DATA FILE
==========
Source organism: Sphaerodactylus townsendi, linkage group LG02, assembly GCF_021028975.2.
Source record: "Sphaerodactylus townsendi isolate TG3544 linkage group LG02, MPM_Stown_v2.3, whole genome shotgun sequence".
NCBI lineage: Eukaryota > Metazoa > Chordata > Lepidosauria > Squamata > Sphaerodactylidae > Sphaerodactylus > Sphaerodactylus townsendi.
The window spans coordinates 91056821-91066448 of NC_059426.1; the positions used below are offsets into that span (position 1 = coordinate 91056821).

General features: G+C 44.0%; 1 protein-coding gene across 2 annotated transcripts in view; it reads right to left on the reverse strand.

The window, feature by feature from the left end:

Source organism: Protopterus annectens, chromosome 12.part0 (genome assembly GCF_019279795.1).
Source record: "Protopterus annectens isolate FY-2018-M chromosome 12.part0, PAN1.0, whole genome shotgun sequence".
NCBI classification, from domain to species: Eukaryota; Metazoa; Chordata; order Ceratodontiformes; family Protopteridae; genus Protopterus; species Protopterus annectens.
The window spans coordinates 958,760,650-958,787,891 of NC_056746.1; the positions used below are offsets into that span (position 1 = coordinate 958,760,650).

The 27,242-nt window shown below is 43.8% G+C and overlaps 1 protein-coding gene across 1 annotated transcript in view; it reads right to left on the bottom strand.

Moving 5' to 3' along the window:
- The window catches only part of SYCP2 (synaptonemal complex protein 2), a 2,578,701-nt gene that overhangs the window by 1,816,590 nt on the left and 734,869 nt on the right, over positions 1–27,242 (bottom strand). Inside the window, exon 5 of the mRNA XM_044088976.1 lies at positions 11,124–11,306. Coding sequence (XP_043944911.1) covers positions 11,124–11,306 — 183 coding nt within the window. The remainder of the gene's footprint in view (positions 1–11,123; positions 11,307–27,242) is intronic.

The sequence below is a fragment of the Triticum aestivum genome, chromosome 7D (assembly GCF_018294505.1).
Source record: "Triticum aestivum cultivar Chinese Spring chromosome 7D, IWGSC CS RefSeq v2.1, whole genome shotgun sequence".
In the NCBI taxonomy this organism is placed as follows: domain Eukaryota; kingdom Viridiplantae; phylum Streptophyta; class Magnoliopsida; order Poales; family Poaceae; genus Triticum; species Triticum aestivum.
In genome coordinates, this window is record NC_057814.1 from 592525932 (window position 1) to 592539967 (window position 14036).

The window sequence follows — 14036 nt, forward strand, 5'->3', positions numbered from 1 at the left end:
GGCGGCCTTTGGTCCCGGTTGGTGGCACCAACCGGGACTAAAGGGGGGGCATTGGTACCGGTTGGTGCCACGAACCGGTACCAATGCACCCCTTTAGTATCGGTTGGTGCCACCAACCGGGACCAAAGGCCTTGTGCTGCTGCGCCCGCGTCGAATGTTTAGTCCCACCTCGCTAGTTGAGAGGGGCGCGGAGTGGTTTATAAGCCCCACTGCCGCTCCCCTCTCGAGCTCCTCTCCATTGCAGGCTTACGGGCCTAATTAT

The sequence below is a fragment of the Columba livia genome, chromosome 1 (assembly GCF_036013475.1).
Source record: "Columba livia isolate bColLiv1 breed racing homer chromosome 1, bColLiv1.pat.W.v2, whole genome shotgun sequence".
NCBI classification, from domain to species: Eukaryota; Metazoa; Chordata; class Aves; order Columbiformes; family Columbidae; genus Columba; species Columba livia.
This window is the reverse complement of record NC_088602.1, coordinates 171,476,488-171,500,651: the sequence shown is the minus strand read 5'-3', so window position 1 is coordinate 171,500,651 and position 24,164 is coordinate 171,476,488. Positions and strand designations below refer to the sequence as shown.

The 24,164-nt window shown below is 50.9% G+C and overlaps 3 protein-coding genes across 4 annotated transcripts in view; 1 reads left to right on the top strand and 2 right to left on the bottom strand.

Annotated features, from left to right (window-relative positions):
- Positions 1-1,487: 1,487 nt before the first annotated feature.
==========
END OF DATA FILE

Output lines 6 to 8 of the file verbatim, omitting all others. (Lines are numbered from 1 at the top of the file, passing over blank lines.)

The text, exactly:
The window, feature by feature from the left end:

Source organism: Protopterus annectens, chromosome 12.part0 (genome assembly GCF_019279795.1).
Source record: "Protopterus annectens isolate FY-2018-M chromosome 12.part0, PAN1.0, whole genome shotgun sequence".